UN envoy in Sanaa to urge Houthi withdrawal from Hodeidah

Martin Griffiths will try to persuade the rebel group to withdraw and avoid an assault on Hodeidah

U.N. envoy to Yemen Martin Griffiths (L) talks with Faisal Abu-Rass, the undersecretary of the Houthi-led government's foreign ministry, upon his arrival in Sanaa, Yemen, July 2, 2018. REUTERS/Khaled Abdullah
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UN Special Envoy for Yemen, Martin Griffiths arrived in Sanaa on Monday, as a pause in the Arab Coalition backed operation to recapture the city of Hodeidah from Houthi rebels entered its 10th day.

Presidential sources told Al Arabiya that Mr Griffiths had traveled to the rebel-held city with the intention of persuading the Houthis to withdraw unconditionally from Hodeidah.

The envoy was pictured meeting with the undersecretary of the Houthi rebel government's foreign ministry, Faisal Amin Abu Rass at Sanaa airport, but did not make a statement on his arrival.

Mr Griffith’s latest trip to the Houthi-held city, came just a day after UAE Minister of State for Foreign Affairs publicly acknowledged that a pause in the Hodeidah operation began on June 23, in order to give diplomatic efforts a space to succeed.


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Last week the rebels proposed maintaining a presence in the port and city, with the port’s administration being passed to the UN. The proposal was publicly rejected by both the government of Yemeni President Abdrabu Mansur Hadi, and the Arab coalition, who have repeatedly stated they will accept nothing less than a full Houthi withdrawal from Hodeidah.

Mr Griffiths has said a proposal involving UN management of the port is being considered.

However, a spokesman for the Arab Coalition, Turki Al Maliki hit a skeptical note in a press conference on Monday. “The Houthis are not serious about negotiating; all they do is buy time.”

Despite the pause in the Hodeidah operation, advances continued on other fronts where coalition forces were battling the Iran-backed group.

Aseel Al Sakaldi of the Al Amalikah brigades told The National that whilst military operations in Hodeidah were on hold, efforts to control areas in the south, including Al Tuhaiyta, Zabeed and Al Faza, were ongoing.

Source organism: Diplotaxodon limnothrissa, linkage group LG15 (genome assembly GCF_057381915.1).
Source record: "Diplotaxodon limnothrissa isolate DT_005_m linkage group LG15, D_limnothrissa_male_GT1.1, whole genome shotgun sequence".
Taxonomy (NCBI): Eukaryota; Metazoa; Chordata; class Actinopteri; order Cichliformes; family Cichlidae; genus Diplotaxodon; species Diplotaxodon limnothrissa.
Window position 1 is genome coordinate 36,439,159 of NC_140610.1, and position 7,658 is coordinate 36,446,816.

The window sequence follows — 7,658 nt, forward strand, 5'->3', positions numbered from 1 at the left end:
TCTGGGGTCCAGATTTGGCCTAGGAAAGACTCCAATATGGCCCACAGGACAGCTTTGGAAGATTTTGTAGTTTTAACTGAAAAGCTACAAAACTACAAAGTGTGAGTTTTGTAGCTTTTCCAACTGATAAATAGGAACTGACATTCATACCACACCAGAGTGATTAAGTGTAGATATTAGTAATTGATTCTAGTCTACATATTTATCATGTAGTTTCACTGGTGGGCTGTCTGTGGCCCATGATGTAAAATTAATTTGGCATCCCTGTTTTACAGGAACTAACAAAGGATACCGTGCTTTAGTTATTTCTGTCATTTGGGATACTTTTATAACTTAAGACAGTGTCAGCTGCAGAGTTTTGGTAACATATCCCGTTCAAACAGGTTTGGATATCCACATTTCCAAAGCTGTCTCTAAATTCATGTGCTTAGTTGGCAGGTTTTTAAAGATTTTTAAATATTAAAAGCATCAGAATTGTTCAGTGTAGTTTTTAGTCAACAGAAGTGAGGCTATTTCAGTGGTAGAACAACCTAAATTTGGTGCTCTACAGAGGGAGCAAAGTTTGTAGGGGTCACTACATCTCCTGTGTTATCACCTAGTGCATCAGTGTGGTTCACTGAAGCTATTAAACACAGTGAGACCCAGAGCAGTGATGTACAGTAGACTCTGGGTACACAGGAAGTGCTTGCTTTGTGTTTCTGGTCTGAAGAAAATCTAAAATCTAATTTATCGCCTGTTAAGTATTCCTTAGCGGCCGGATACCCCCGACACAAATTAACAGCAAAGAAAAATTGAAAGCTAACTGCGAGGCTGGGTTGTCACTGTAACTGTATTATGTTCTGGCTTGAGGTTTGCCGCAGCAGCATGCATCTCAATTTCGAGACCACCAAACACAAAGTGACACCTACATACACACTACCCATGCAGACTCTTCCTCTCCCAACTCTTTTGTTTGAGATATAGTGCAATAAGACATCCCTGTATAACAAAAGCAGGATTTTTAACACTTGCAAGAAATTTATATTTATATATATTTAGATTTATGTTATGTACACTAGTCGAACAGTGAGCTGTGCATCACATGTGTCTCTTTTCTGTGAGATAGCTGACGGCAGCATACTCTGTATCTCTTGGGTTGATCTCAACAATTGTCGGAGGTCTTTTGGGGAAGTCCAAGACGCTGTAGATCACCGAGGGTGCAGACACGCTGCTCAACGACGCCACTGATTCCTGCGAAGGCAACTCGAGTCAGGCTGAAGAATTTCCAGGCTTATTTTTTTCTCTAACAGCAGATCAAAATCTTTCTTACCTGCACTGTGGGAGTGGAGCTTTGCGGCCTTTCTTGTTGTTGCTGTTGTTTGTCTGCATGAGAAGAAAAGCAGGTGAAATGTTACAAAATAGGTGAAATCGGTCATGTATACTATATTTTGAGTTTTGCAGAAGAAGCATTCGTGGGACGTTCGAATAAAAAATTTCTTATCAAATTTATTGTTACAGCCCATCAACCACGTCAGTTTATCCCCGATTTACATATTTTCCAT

Mr Al Sakaldi added that the Houthis had “ramped up their aggressive actions against civilians in Hodeidah” and that “Houthis in the city are challenging the patience practiced by the coalition to avert the city the military offensive.”

Mr Al Malki also announced advances elsewhere, particularly Saada province, adding that more than 811 Houthi fighters had been killed in operations by the Yemeni army and coalition forces the past two weeks in fighting across the country.

The operation to retake Hodeidah, named “Golden Victory” was launched on June 13. However, reluctant to engage in fighting in the city’s urban areas, coalition-backed forces have halted on the city’s periphery after recapturing the sprawling airport complex whilst diplomats scramble to find a diplomatic agreement.

The Arab coalition, led by the Saudi Arabia and the UAE intervened in Yemen’s civil war in 2015 at the request of the Hadi government.

Aid workers have described the city’s port as a humanitarian artery, through which 70 per cent of the country’s food and fuel enters. The Arab coalition has attempted to maintain the supply of food and aid into the city, even as the operation progressed.

On Monday the Emirates Red Crescent announced that aid distributions carried out over the past four days had reached as many as 35,000 people, whilst sever ships were able to unload goods at the city’s port on Sunday.